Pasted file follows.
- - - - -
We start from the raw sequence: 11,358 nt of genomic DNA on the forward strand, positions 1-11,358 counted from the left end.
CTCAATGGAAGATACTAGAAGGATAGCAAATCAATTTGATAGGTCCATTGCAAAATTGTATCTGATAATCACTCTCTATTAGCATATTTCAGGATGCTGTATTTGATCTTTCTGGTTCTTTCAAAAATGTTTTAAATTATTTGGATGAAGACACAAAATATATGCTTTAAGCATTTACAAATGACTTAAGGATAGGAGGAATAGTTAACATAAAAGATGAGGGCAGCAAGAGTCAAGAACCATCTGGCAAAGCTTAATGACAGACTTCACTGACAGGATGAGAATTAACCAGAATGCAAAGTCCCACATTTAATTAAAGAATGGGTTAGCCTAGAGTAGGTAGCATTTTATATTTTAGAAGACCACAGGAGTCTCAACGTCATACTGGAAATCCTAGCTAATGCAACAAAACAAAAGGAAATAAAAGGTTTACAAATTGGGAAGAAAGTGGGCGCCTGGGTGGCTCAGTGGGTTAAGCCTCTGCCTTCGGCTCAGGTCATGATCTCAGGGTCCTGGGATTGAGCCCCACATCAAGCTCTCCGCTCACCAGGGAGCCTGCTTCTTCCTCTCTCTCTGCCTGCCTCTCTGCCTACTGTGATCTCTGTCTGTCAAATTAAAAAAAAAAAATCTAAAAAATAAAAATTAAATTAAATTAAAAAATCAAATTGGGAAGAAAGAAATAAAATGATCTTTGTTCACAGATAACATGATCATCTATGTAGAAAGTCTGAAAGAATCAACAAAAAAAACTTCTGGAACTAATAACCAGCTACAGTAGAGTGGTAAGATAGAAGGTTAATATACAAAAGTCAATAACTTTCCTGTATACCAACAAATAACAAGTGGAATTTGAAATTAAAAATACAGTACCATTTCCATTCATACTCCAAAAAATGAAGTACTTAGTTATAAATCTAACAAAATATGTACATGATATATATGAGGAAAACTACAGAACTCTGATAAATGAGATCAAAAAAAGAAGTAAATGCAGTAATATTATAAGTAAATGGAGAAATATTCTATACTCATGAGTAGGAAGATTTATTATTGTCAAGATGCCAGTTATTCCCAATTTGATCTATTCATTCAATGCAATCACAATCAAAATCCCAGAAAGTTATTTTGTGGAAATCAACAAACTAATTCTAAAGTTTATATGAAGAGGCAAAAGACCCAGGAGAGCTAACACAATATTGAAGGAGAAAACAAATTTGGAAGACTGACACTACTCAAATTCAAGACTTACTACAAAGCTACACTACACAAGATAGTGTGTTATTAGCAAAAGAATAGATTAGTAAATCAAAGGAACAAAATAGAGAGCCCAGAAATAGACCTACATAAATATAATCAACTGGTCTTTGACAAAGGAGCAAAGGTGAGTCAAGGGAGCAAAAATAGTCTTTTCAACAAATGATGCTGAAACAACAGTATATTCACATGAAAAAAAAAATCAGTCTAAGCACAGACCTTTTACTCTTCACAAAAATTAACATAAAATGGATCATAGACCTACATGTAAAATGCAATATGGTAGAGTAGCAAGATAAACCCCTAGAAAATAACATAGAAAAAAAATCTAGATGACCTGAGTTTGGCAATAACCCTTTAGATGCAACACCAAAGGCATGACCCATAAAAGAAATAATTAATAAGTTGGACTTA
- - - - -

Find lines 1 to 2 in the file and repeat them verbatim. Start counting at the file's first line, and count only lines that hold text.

We start from the raw sequence: 11,358 nt of genomic DNA on the forward strand, positions 1-11,358 counted from the left end.
CTCAATGGAAGATACTAGAAGGATAGCAAATCAATTTGATAGGTCCATTGCAAAATTGTATCTGATAATCACTCTCTATTAGCATATTTCAGGATGCTGTATTTGATCTTTCTGGTTCTTTCAAAAATGTTTTAAATTATTTGGATGAAGACACAAAATATATGCTTTAAGCATTTACAAATGACTTAAGGATAGGAGGAATAGTTAACATAAAAGATGAGGGCAGCAAGAGTCAAGAACCATCTGGCAAAGCTTAATGACAGACTTCACTGACAGGATGAGAATTAACCAGAATGCAAAGTCCCACATTTAATTAAAGAATGGGTTAGCCTAGAGTAGGTAGCATTTTATATTTTAGAAGACCACAGGAGTCTCAACGTCATACTGGAAATCCTAGCTAATGCAACAAAACAAAAGGAAATAAAAGGTTTACAAATTGGGAAGAAAGTGGGCGCCTGGGTGGCTCAGTGGGTTAAGCCTCTGCCTTCGGCTCAGGTCATGATCTCAGGGTCCTGGGATTGAGCCCCACATCAAGCTCTCCGCTCACCAGGGAGCCTGCTTCTTCCTCTCTCTCTGCCTGCCTCTCTGCCTACTGTGATCTCTGTCTGTCAAATTAAAAAAAAAAAATCTAAAAAATAAAAATTAAATTAAATTAAAAAATCAAATTGGGAAGAAAGAAATAAAATGATCTTTGTTCACAGATAACATGATCATCTATGTAGAAAGTCTGAAAGAATCAACAAAAAAAACTTCTGGAACTAATAACCAGCTACAGTAGAGTGGTAAGATAGAAGGTTAATATACAAAAGTCAATAACTTTCCTGTATACCAACAAATAACAAGTGGAATTTGAAATTAAAAATACAGTACCATTTCCATTCATACTCCAAAAAATGAAGTACTTAGTTATAAATCTAACAAAATATGTACATGATATATATGAGGAAAACTACAGAACTCTGATAAATGAGATCAAAAAAAGAAGTAAATGCAGTAATATTATAAGTAAATGGAGAAATATTCTATACTCATGAGTAGGAAGATTTATTATTGTCAAGATGCCAGTTATTCCCAATTTGATCTATTCATTCAATGCAATCACAATCAAAATCCCAGAAAGTTATTTTGTGGAAATCAACAAACTAATTCTAAAGTTTATATGAAGAGGCAAAAGACCCAGGAGAGCTAACACAATATTGAAGGAGAAAACAAATTTGGAAGACTGACACTACTCAAATTCAAGACTTACTACAAAGCTACACTACACAAGATAGTGTGTTATTAGCAAAAGAATAGATTAGTAAATCAAAGGAACAAAATAGAGAGCCCAGAAATAGACCTACATAAATATAATCAACTGGTCTTTGACAAAGGAGCAAAGGTGAGTCAAGGGAGCAAAAATAGTCTTTTCAACAAATGATGCTGAAACAACAGTATATTCACATGAAAAAAAAAATCAGTCTAAGCACAGACCTTTTACTCTTCACAAAAATTAACATAAAATGGATCATAGACCTACATGTAAAATGCAATATGGTAGAGTAGCAAGATAAACCCCTAGAAAATAACATAGAAAAAAAATCTAGATGACCTGAGTTTGGCAATAACCCTTTAGATGCAACACCAAAGGCATGACCCATAAAAGAAATAATTAATAAGTTGGACTTA